Guitar heroes usually disappoint, but tall, dark, enigmatic John Squire is Hammer Of The Gods meets Wuthering Heights, with a few bars of "Strangers in the Night" thrown in. Does he have to work at it?
"I don't think you can create mystique," he demurs as we sit talking in a west London hotel bar. "It's generated for you by the media. It's the only real forum for the generation of mystique."
It came as no surprise to detect a ruthless streak in Squire's make-up. This is the man who walked out on The Stone Roses after a decade of glory, decadence and sloth. In response, they branded him a Judas. "We were too nice to him," they said, conjuring up the image of a spoilt, pampered dauphin drunk on his own legend.
Squire refutes the "too nice" claim - "I don't remember any baskets of flowers or Belgian chocolates." Nor does he have much patience with the argument that the Stone Roses turned underachievement into an art form. "We could have been bigger by working harder," he says. "We didn't choose to be also-rans."
It would make a good Trivial Pursuit question - how did the Stone Roses go from The Band Most Likely To to being the Oasis That Got Away? At the turn of the decade, the Roses were the hottest British musical phemonemon since punk. The Stone Roses' seemingly inexorable rise was initially scuppered by the year-long court battle with their record company, Silvertone, over their unfair contract. After that victory, the Roses signed to Geffen, and promptly proceeded to screw up royally. Squire himself nominates the legendary five-year gap between the Roses' eponymously-titled debut album and its successor, Second Coming, as the Roses' bete noir.
"The delay broke the back of The Stone Roses. I don't think anyone survived," he says. When Squire quit, he was widely expected to go solo. Instead, he formed The Seahorses, along with York-based "newcomers" Chris Helme (singer and co-songwriter discovered busking outside Woolworths), bassist Stuart Fletcher and drummer Andy Watt.
Within months, The Seahorses had recorded their Tony Visconti-produced album Do It Yourself (released 26 May) and embarked on their first leg of their tour, starting at Wolverhampton Wilfrun Hall. Noel Gallagher, was has long credited the Roses with being a major influence, was present. "I'm very impressed," he said. "A year from now, we're going to be talking about one of the biggest bands in the country without a shadow of a doubt."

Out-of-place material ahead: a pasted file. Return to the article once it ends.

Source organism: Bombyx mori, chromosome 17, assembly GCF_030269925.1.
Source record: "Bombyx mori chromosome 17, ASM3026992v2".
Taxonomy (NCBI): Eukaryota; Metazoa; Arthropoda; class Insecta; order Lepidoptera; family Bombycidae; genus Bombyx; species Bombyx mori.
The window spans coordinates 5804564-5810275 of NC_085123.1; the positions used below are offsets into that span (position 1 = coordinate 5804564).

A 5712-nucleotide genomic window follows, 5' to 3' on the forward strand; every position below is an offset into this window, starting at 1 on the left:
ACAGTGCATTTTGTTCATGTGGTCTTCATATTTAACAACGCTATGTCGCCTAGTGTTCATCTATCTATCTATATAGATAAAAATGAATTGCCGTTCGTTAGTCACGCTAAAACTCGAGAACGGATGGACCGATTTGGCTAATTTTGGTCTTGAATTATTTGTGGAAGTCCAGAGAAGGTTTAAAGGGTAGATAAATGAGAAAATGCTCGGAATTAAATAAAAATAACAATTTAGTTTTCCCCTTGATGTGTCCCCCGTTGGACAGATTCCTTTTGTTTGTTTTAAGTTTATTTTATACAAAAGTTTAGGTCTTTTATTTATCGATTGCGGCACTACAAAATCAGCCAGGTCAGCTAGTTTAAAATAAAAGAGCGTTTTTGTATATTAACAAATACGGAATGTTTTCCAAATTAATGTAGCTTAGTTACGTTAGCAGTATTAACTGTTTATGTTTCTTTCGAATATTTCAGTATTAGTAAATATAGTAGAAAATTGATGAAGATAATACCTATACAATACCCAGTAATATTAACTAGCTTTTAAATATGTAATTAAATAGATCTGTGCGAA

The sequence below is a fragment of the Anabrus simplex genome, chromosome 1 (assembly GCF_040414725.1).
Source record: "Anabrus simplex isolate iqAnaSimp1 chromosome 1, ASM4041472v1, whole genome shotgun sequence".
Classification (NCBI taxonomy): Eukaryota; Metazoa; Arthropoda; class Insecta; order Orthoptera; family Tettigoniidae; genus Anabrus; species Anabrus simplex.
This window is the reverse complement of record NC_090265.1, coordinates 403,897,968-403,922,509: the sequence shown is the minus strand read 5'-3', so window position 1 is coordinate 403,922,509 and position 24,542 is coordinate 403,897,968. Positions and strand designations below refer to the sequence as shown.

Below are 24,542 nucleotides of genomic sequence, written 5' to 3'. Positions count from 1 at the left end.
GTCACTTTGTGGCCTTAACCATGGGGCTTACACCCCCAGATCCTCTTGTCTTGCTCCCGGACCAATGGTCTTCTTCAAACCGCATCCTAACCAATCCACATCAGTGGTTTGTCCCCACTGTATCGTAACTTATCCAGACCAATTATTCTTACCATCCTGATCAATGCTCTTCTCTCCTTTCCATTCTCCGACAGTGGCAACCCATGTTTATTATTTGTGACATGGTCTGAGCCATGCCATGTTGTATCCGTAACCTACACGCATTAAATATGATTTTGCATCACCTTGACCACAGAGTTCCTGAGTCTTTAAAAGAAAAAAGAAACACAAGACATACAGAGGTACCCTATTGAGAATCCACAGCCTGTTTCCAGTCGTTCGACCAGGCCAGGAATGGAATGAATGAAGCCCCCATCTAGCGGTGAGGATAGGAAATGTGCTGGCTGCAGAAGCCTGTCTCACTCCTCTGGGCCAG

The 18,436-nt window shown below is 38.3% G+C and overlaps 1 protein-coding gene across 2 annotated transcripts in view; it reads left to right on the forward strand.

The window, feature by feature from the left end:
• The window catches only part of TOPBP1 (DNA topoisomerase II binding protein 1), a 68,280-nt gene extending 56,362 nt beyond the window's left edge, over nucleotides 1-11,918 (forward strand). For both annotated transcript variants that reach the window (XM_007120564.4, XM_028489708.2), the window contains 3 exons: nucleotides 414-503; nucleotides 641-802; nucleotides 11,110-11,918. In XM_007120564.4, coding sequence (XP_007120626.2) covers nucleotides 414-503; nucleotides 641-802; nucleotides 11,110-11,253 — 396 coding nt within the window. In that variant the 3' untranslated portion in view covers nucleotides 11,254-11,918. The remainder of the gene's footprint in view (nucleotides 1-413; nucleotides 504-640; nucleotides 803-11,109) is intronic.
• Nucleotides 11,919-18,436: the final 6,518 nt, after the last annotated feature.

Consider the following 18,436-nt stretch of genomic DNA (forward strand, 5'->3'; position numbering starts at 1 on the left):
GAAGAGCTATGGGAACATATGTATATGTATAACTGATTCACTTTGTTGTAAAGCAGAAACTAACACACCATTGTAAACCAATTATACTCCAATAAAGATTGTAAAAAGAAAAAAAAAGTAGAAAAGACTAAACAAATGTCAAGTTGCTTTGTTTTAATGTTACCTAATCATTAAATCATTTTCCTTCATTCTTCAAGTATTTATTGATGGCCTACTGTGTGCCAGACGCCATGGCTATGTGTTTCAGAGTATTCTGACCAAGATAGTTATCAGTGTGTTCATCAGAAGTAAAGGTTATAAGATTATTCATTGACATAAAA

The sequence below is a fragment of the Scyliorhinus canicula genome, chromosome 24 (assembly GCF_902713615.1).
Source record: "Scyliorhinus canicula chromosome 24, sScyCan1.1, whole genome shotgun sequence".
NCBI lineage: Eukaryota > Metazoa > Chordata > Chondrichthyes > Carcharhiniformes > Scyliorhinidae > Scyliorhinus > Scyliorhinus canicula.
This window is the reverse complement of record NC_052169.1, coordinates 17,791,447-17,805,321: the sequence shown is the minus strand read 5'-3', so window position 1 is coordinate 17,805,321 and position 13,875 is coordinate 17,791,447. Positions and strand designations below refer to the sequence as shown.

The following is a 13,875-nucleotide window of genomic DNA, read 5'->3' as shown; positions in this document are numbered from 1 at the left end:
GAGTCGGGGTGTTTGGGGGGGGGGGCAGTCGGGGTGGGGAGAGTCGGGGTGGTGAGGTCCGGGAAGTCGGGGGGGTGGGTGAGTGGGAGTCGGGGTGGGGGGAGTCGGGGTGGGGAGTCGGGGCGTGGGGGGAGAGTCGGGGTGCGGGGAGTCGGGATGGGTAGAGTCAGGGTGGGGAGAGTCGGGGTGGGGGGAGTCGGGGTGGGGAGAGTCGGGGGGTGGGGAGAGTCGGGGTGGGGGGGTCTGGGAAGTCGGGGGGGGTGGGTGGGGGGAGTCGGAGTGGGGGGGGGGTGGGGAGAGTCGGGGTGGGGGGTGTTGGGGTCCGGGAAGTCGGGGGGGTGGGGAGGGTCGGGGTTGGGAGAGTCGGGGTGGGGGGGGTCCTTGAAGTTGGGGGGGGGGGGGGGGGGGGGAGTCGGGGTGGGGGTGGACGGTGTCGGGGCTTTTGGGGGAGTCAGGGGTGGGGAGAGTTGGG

Not everyone has been so generous. Whereas Squire's last project, the Roses' Second Coming, was initially slated for being grandiose and self- indulgent, The Seahorses' stubbornly unpretentious, deceptively loose DIY has been dismissed, ironically, as Oasis-lite. Moreover, time is once again an issue - Squire got The Seahorses together quickly; some might say too quickly. Had it occurred to him that he might be in a classic rebound situation?
"I've never done the rebound thing," says Squire. "It wasn't a case of taking the first people who came along. But I realised that keeping the gap down to as short a time was paramount" - he smiles wryly - "given my history."
The Stone Roses were Ian Brown on vocals, Squire on guitar, Gary "Mani" Mountworth on bass, and Alan "Reni" Wren on drums. It would make great copy to conjure up some feud between Squire and Oasis - the embittered, floppy-fringed curmudgeon sticking pins in two dolls with big eyebrows - but a mutual admiration party seems to be in full swing.
"I think when Oasis started out, they set us out as a target," says Squire. "They wanted to get as big as The Stone Roses, which, when they started out, seemed unattainable."
When the Roses finally returned, they found that a previously adoring world had metamorphosed into an angry hausfrau, wielding a giant frying pan and crying "What time do you call this, then?" Crisis followed crisis: Wren left, Squire broke his collarbone, forcing the Roses to cancel Glastonbury, and the press launched a bizarre witch-hunt against Ian Brown for his vocal shortcomings.
Perhaps the critical mauling that Brown received accounts for why he interpreted Squire's resignation as a personal betrayal, and why the other two original Roses are rumoured to be rallying around Brown, helping with his mooted solo venture. Furthermore, while Squire seems to retain a soft spot for Mani (now with Scottish outfit Primal Scream) and particularly Wren, he is noticeably circumspect on the subject of Ian Brown.
"I would like our friendship to survive," he says, looking down at the table. "But I wouldn't be particularly devastated if it didn't ... if that's the way he wants to play it."
Bearing all this in mind, it is to their credit that the other Seahorses don't seem unduly cowed by their guitarist's past. They are all younger thatn Squire, but grooming hiccups aside - Helme's David Essex haircut, Fletcher and Watt's jack of clubs beards - they seem focused, spirited and resilient, all qualities which must have come in useful during the recent baptism of fire. When I ask when they think The Seahorses will become their band, as opposed to John Squire's new band, they become positively indignant: "It's already our band."
What does Squire think of that? 'I never wanted to be boss," he says, smiling sweetly. "I just wanted everyone else to do what I wanted to do." n